Sand lovers[1]

As Tom and Chizuki were departing in mid-morning we left for an early drive to be able to return to camp in time for them to pack up. Lions had roared from the direction of Mana mouth so that was our destination.

The tracks in the area are reasonable with the occasional dry river crossing that normally do not offer any real challenge to a 4WD vehicle. The exception being some that actually have water, sometimes quite a lot of it making for fun driving (for me and daughter) and unnecessary risk-taking for my wife and son! Yes, the family is clearly split between wise and unwise (according to the wise) or boring and fun, according to us!

Because of his work, my father travelled daily to the rural areas of the Colonia Department in Uruguay from the 1940’s until his retirement in the 80’s. He did ford many watercourses during his time and he stated that “where there is water there is no mud underneath” so he would venture into the water without hesitation. He will drive forwards in his Willys Jeep when the water was reasonably low or plunged backwards when it was very deep. In this way he would open the water with the back of the car and the engine (petrol at the time!) would not get wet!

 

A river crossing with water at Mana Pools in July 2015.

Going back to our game drive towards Mana mouth, after a km or so of the river crossing we found a Land Cruiser pickup, probably the best bush vehicle there is. So good that in Mozambique they call them AKM in reference to the indestructible AK47 assault rifle (in Mozambique they know about this!). The pickup was not moving and there was someone standing next to it. We soon realized that they had just got stuck in the sand.

There is nothing wrong with getting stuck in the bush. However, they somehow had managed to do so in a patch of sand about two metres long! We waited for a few minutes, convinced that the car would move as soon as 4WD was engaged. Despite this, nothing happened and it only got deeper into trouble. Aware of the worsening situation we got out of our car and introduced ourselves to the lady standing and watching. She looked cool -with a Coke in hand- and clearly quite amused with what was taking place!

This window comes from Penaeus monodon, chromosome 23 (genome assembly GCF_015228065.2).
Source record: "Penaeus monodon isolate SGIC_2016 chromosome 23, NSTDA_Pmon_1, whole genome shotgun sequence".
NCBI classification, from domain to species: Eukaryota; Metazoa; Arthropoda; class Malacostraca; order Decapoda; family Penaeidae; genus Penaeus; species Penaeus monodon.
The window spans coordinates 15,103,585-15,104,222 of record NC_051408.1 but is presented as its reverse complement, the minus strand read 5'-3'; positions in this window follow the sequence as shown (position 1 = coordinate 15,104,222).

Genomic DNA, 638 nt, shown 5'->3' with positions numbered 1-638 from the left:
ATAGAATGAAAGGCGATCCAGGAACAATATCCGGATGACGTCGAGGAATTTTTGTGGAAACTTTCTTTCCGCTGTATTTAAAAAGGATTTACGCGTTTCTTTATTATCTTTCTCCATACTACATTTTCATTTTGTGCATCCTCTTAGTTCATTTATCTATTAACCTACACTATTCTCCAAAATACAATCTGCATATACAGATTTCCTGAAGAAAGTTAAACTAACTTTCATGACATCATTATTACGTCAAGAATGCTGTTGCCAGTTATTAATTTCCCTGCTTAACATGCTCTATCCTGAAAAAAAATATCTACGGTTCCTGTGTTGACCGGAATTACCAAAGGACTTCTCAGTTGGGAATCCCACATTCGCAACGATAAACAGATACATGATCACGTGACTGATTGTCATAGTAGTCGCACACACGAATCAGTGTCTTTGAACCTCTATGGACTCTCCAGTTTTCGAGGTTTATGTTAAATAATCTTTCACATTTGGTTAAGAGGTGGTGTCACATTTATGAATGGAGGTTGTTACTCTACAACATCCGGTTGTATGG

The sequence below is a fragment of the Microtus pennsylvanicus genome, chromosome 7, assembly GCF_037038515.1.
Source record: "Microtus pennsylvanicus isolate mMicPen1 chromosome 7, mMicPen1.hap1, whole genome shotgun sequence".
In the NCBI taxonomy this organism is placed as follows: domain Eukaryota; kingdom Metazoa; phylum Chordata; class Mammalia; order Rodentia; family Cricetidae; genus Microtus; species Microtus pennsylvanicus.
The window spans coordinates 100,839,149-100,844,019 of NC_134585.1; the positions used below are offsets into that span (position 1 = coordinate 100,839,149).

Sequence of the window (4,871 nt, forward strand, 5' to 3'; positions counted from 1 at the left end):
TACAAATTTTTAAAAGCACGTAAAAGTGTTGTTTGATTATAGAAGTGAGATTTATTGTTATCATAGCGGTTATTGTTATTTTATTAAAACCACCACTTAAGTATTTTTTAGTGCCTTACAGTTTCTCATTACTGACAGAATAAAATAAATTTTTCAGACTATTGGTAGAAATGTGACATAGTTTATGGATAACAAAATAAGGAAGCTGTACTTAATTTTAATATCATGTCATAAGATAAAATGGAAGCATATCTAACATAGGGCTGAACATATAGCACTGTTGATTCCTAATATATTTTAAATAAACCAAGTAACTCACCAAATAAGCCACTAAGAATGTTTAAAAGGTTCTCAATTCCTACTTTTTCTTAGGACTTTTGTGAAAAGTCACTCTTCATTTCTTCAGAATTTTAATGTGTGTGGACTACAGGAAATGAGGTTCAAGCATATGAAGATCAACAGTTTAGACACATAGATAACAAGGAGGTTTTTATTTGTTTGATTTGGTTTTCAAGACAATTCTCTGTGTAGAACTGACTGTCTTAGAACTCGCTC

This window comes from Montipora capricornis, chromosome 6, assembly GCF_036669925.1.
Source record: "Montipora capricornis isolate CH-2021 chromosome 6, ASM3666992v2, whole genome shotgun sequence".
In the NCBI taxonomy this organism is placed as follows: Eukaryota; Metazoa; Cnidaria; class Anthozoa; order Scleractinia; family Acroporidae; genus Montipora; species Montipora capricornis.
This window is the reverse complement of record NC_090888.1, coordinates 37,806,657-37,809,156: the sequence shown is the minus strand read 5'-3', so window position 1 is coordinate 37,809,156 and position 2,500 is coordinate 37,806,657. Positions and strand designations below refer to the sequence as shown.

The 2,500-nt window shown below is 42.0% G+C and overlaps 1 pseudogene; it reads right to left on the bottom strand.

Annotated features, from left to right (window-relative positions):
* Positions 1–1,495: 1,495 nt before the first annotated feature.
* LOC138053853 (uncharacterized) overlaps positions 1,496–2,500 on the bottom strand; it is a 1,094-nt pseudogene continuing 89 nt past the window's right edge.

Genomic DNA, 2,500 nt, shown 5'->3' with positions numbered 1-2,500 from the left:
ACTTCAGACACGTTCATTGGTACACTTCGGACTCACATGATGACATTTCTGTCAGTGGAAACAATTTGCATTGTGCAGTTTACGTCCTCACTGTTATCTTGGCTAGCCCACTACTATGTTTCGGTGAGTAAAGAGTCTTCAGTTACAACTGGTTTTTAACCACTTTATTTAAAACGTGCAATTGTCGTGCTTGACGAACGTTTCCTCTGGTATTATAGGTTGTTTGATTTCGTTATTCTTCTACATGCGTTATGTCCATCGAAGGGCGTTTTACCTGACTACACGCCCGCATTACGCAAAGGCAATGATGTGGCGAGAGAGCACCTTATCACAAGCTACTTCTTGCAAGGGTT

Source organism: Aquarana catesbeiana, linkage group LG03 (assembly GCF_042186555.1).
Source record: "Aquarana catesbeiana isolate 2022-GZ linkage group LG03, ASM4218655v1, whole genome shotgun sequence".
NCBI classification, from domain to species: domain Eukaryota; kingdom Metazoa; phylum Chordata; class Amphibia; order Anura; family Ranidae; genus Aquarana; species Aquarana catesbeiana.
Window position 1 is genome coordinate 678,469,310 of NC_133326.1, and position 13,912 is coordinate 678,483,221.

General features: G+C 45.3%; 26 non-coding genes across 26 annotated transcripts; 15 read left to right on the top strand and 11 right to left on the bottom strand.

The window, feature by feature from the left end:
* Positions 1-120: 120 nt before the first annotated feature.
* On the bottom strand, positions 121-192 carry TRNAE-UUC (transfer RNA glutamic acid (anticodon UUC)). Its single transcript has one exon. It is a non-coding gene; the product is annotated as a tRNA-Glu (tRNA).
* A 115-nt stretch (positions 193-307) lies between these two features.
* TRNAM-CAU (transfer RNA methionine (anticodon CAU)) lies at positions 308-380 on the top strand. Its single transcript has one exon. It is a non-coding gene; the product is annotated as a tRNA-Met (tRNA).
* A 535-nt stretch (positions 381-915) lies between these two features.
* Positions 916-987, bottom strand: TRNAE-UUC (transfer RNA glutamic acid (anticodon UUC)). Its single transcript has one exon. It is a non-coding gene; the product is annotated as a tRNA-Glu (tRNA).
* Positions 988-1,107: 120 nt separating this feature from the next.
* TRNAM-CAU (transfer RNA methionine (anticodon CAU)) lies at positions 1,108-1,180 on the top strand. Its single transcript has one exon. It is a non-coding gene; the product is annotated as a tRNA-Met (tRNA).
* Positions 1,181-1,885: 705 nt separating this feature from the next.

The driver was somewhere under the car frantically digging sand from under the wheels. “If you have a rope handy, I can pull you out”, I offered getting a smile from the lady and a grunted “no thanks” from somewhere below the car while sand continued flying out from under the car. After a couple of minutes we spotted him and realized that he was wearing the uniform of a tourist guide. His face was red showing an “I am upset and worried but do not want to show it” expression!

In view of the negative, we stood and watched the driver excavate more until he was satisfied and jumped on the car, clearly not enjoying being observed by some amateur tourists! He managed to get some action. The car jerked forward giving us some hope but it got lower into the sand. When this happened, the driver -wearing a very red face by now- jumped out again, still ignoring us, and proceeded to get under the car again to move more sand and enlarge the hole that, by now, had acquired an unnecessary large size!

We looked at the lady and she shrugged her shoulders so we quietly got back in our car and, aware that our time was short, drove around the “obstacle” and continued on our way. While passing by the pickup we said adios to the lady who shouted, “look, they are leaving”, and quickly added, “they are really going!” in the direction of a bottom wearing kaki shorts! The latter remained indifferent while the digging continued, probably for quite a while.

 

[1] Zimbabwe 2015, Mana Pools.

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